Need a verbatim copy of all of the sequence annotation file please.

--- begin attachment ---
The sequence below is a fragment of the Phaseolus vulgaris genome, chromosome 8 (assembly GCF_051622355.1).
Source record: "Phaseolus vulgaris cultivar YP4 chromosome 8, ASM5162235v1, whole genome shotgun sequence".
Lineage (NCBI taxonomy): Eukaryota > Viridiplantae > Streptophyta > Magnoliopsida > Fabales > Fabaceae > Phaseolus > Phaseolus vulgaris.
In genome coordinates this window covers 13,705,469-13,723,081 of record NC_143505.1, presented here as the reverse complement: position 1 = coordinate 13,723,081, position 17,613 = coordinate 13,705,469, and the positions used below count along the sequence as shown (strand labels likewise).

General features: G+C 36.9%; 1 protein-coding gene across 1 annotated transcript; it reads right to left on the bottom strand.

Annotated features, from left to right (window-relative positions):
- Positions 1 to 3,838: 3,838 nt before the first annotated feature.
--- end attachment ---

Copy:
The sequence below is a fragment of the Phaseolus vulgaris genome, chromosome 8 (assembly GCF_051622355.1).
Source record: "Phaseolus vulgaris cultivar YP4 chromosome 8, ASM5162235v1, whole genome shotgun sequence".
Lineage (NCBI taxonomy): Eukaryota > Viridiplantae > Streptophyta > Magnoliopsida > Fabales > Fabaceae > Phaseolus > Phaseolus vulgaris.
In genome coordinates this window covers 13,705,469-13,723,081 of record NC_143505.1, presented here as the reverse complement: position 1 = coordinate 13,723,081, position 17,613 = coordinate 13,705,469, and the positions used below count along the sequence as shown (strand labels likewise).

General features: G+C 36.9%; 1 protein-coding gene across 1 annotated transcript; it reads right to left on the bottom strand.

Annotated features, from left to right (window-relative positions):
- Positions 1 to 3,838: 3,838 nt before the first annotated feature.